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FMS FEATURE...

January 4, 2016
Spotlight on Howard Shore's Score
Piano-driven chamber music propels journalism film by Jon Burlingame

Howard Shore

HOLLYWOOD—Movies about journalism have inspired a handful of great scores: David Shire's intriguing, dramatic music for Watergate reporters Woodward and Bernstein in All the President's Men; Randy Newman's rhythm-driven The Paper; Elmer Bernstein's jazzy, seedy-Manhattan Sweet Smell of Success; and Bill Conti's energetic, piano-and-strings Broadcast News.

For this year's much-talked-about newspaper film Spotlight, composer Howard Shore – the veteran composer who won three Oscars for his Lord of the Rings scores and whose resume ranges from The Silence of the Lambs to Hugo – has taken an approach unlike any of his predecessors.

Tom McCarthy's film, which details how a team of Boston Globe reporters unearthed the truth about priests molesting boys and the ensuing coverup by the Catholic Church, has been receiving rave reviews and is a likely candidate for multiple Academy Award nominations when they are announced on Jan. 14.

Shore's score is alternately propulsive, thoughtful, melancholy, questioning, much like the protagonists of the story (played by an ensemble cast including Michael Keaton, Mark Ruffalo, Rachel McAdams, Liev Schreiber and others).

Its primary voice is the keyboard: often acoustic piano, sometimes Fender Rhodes or Hammond organ. "The movie is about truthfulness," says Shore, "and the piano has a certain gracefulness and honesty about it. Its essence is this black-and-white world. I thought it related well to the black-and-white, journalistic aspects of the newspaper."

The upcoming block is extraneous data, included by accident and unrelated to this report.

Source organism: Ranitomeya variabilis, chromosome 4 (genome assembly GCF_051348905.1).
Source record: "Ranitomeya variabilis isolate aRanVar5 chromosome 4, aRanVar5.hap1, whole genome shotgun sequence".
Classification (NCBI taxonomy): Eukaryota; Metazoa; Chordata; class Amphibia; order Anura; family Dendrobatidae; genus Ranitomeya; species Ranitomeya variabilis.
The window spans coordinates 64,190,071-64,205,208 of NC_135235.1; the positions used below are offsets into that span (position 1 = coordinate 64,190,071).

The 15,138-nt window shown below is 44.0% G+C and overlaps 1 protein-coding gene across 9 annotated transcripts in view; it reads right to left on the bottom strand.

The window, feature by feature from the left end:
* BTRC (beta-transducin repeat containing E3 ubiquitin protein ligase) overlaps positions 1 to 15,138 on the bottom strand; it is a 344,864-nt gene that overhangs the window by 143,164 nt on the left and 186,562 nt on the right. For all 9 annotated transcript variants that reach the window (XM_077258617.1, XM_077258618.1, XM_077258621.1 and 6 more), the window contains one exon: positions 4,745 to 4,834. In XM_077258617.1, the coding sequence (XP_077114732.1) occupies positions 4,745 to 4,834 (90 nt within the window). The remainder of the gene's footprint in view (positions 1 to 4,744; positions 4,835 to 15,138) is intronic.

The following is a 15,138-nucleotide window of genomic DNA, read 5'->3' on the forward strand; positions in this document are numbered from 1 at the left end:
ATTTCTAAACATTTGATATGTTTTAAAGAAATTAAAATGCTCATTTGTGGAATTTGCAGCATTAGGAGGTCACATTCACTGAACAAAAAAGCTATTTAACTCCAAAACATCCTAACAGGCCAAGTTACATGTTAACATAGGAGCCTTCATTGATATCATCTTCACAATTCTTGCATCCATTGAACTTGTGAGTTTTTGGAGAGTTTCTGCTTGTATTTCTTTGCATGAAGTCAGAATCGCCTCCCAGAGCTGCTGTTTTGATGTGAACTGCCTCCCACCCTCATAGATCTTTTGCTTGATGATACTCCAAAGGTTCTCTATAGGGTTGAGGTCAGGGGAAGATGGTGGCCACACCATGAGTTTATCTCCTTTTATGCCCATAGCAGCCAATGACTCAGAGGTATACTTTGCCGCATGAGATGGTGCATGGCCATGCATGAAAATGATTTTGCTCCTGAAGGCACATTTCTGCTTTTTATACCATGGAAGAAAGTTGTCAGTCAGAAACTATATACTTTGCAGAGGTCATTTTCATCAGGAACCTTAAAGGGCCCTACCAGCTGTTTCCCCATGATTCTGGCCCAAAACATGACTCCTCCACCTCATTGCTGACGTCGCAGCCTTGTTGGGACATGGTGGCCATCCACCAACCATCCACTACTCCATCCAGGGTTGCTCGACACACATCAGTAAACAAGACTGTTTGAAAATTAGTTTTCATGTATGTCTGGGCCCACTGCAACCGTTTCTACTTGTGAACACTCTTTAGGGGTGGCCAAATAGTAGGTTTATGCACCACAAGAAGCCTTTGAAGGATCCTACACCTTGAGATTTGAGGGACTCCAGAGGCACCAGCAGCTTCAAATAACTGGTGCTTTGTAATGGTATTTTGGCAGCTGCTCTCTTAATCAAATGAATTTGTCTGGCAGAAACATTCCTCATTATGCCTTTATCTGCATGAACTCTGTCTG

He began composing even before he saw any of the film, working from a script and early discussions with director McCarthy. "We talked a lot about the themes of the story," he said, eventually creating "six or seven" main themes to which he gave titles like "deference and complicity," "pain and anguish," and "pressure of the church."

"Once I have the story, it tends to set the gears in motion," Shore says, helping to find "the harmony and counterpoint and the colors I'm interested in." He started in the spring and worked through the summer on what ultimately ended up as 40 minutes of score.

"The harmonies are very specific for each of these themes and motifs," Shore said. "They're very interwoven. It's a chamber piece, weaving all these music ideas together into a little chamber work," he explained. In addition to piano, he employed harp, percussion, fiddle, accordion, electric bass, electric guitar, acoustic guitar and two French horns.

Musically, he hints at Boston's Irish traditions, but never in an overt way: "The percussion is playing Irish drums, and there's fiddle. There are some shadings of Irish music in the score. You'd have to really listen," he adds with a laugh.

Shore's music helps to move the story along. "I'm always aware of the pacing of every film I work on," he says. "I write in a way that I can put energy into the score in various subtle ways, with the harp, percussion, with acoustic guitar. There are layers of rhythmic ideas, embedded in the score. It gives it this forward motion."

Shore's next big project is a concerto for guitar and orchestra for Milos Karadaglic, which he plans to finish later this summer.

©2016 Jon Burlingame
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